How Can We Know If a 'Miracle Worker' Is from God?
Many people these days have questions about witches, so-called prophets, hypnotists, fortune-tellers, mediums, crystalball gazers, supposed miracle workers, clairvoyants, and the like. Nostradamus, Jeanne Dixon, and Edgar Cayce, who claim to foretell the future, still have significant followings. Indeed, New Age religions and non-mainstream practices are on the rise among Americans.
We can know whether anyone who claims to have "supernatural" powers really is a prophet, messenger, or servant of God. The Bible provides these instructions: "If there arises among you a prophet or a dreamer of dreams, and he gives you a sign or a wonder, and the sign or the wonder comes to pass of which he spoke to you, saying, 'Let us go after other gods which you have not known, and let us serve them,' you shall not listen to the words of that prophet or to that dreamer of dreams, for the LORD your God is testing you to know whether you love the LORD your God with all your heart and with all your soul" (Deuteronomy 13:1-3).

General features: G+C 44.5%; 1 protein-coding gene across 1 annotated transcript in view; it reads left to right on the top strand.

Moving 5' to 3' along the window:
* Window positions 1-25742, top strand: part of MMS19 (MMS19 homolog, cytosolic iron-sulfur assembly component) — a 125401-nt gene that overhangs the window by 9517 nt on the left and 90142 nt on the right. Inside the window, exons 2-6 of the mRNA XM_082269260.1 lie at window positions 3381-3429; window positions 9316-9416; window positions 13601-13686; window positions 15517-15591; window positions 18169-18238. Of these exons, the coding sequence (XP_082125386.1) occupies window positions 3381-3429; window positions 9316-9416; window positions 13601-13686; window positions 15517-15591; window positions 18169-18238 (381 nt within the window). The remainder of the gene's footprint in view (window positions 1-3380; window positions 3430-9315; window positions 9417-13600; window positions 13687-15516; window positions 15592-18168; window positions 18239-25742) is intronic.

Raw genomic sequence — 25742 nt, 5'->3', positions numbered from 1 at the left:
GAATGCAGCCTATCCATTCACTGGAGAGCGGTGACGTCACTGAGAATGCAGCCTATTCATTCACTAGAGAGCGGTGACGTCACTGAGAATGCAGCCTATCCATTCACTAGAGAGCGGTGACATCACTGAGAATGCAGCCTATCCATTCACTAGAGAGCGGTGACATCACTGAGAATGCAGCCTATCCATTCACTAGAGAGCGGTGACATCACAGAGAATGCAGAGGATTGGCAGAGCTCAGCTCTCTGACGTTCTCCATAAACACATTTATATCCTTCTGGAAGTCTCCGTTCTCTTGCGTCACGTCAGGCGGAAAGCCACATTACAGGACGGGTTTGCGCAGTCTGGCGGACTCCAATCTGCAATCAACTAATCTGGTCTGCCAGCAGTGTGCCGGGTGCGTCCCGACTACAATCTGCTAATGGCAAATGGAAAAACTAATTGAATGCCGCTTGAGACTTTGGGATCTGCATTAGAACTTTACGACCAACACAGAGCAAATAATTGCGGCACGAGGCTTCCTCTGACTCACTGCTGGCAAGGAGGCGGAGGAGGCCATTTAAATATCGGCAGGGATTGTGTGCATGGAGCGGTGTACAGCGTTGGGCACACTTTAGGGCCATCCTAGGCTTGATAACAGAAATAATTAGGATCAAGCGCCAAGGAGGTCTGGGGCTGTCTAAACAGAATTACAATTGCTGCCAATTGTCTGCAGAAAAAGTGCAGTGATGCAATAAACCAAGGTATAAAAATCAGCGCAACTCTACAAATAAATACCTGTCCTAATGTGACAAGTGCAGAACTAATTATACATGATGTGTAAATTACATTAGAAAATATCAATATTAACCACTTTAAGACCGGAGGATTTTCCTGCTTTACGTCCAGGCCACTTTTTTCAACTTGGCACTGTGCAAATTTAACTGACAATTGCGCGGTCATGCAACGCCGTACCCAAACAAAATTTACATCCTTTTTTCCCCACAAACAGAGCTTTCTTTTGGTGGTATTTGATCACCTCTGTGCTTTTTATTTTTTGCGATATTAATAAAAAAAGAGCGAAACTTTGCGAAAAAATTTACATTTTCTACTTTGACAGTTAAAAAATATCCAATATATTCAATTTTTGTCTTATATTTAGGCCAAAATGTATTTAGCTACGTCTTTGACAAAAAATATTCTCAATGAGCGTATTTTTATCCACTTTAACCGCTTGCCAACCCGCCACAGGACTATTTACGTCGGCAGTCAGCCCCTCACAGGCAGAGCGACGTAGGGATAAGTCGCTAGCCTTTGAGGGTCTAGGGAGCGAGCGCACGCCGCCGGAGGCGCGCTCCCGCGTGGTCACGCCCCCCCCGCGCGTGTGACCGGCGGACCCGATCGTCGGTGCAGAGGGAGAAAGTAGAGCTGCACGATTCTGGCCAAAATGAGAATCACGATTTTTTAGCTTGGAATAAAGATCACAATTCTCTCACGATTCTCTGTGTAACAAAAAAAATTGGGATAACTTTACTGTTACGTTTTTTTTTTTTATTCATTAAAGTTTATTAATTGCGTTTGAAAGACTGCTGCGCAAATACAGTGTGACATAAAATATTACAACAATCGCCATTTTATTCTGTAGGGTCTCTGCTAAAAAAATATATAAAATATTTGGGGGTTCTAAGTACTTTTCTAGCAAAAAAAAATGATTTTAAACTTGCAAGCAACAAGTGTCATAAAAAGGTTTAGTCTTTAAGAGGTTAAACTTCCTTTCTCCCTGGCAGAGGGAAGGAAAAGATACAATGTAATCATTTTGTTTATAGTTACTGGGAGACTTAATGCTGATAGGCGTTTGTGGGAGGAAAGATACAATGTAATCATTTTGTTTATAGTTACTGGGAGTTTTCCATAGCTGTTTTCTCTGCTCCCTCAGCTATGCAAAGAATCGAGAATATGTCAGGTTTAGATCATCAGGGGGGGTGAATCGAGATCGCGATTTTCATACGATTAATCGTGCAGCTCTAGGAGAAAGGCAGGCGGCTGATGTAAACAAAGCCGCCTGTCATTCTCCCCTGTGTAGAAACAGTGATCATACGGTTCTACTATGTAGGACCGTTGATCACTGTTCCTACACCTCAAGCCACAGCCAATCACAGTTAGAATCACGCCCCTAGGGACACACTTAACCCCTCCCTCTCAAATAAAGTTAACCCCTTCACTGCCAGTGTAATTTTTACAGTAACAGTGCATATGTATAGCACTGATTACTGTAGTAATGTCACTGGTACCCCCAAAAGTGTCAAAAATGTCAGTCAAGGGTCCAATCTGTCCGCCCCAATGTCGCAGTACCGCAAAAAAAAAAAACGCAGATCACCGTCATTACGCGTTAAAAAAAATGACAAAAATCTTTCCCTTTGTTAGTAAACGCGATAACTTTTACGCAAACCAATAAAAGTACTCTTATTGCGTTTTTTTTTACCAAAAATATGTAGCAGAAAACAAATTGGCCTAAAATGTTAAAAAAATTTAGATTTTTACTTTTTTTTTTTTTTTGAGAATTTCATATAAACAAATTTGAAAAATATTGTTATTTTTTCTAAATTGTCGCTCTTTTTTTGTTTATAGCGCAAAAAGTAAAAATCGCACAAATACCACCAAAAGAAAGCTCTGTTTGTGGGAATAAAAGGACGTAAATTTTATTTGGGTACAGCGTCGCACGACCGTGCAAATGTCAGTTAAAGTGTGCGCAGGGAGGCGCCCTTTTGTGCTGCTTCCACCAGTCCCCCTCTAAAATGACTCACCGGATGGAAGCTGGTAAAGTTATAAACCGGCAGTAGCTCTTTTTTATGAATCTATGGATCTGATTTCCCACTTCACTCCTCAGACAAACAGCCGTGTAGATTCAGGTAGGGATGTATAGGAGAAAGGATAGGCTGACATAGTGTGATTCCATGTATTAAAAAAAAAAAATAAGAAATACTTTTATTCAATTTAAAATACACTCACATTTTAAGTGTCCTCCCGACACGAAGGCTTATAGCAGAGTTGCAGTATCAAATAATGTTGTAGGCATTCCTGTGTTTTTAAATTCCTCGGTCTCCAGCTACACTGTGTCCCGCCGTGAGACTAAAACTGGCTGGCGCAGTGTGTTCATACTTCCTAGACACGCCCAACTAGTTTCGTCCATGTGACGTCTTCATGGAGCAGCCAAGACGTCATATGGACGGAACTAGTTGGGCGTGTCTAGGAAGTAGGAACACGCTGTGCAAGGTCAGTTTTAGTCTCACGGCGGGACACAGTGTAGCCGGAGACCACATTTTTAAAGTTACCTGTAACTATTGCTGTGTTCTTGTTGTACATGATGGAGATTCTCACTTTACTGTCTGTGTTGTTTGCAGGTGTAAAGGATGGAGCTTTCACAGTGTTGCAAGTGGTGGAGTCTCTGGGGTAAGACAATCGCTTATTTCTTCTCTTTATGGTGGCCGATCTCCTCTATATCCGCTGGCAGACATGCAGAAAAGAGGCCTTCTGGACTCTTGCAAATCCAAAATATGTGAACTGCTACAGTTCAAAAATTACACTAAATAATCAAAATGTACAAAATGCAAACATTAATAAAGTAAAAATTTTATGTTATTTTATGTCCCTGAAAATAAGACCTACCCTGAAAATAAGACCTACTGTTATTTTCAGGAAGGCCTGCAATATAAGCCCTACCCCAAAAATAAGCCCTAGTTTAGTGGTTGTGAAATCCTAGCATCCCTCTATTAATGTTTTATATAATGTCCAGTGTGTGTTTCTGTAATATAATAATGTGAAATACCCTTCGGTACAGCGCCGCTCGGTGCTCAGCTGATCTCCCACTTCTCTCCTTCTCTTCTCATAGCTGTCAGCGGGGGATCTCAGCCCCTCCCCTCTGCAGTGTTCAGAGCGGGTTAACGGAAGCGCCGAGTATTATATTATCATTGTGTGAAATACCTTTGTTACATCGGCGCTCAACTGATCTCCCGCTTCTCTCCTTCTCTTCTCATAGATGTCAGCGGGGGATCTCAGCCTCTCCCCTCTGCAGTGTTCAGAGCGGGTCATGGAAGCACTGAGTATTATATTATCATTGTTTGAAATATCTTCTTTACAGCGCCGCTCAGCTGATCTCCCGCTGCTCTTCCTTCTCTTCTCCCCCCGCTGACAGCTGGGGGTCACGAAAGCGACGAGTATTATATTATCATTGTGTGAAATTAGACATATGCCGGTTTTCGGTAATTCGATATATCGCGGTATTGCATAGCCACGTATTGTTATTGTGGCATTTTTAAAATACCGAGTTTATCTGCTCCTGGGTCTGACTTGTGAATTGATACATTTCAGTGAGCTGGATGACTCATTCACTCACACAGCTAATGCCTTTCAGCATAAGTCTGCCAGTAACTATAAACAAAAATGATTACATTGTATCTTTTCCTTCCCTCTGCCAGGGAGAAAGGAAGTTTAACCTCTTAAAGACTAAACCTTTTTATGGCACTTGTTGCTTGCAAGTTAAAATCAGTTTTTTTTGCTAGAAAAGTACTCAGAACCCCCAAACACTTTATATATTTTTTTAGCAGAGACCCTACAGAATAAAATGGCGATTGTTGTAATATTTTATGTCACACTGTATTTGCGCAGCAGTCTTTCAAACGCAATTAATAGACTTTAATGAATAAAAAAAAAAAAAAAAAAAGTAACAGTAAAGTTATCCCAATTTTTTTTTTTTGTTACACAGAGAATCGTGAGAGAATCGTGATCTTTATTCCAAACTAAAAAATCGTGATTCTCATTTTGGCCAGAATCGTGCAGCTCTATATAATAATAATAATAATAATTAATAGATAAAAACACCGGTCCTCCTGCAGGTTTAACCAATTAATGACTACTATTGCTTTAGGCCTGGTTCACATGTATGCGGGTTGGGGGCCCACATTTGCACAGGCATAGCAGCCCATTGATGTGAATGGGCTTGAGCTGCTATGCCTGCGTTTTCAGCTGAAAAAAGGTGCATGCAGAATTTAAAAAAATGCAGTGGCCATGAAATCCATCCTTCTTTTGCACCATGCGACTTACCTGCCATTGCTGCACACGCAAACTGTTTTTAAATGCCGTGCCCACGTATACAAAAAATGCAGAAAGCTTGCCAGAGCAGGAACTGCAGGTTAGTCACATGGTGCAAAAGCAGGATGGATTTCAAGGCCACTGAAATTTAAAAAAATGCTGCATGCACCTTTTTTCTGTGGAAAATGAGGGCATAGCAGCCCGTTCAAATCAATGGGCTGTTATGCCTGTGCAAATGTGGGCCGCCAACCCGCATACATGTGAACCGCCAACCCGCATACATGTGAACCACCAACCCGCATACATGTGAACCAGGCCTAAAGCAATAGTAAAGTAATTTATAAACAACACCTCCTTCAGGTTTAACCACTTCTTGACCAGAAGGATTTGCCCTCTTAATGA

God further warns us, "Beloved, do not believe every spirit, but test the spirits, whether they are of God; because many false prophets have gone out into the world" (I John 4:1). This is how we should "test" the spirits: "And when they say to you, 'Seek those who are mediums and wizards, who whisper and mutter,' should not a people seek their God? Should they see the dead on behalf of the living? To the law and to the testimony! If they do not speak according to this word, it is because there is no light in them" (Isaiah 8:19-20).
This, then, is the test of a true servant of God. He will teach the people to believe and to obey exactly what the Word of God says (Deuteronomy 8:3; Matthew 4:4; Luke 4:4). The working of miracles—whether imagined or real—is not and never has been the proof of a true servant of God.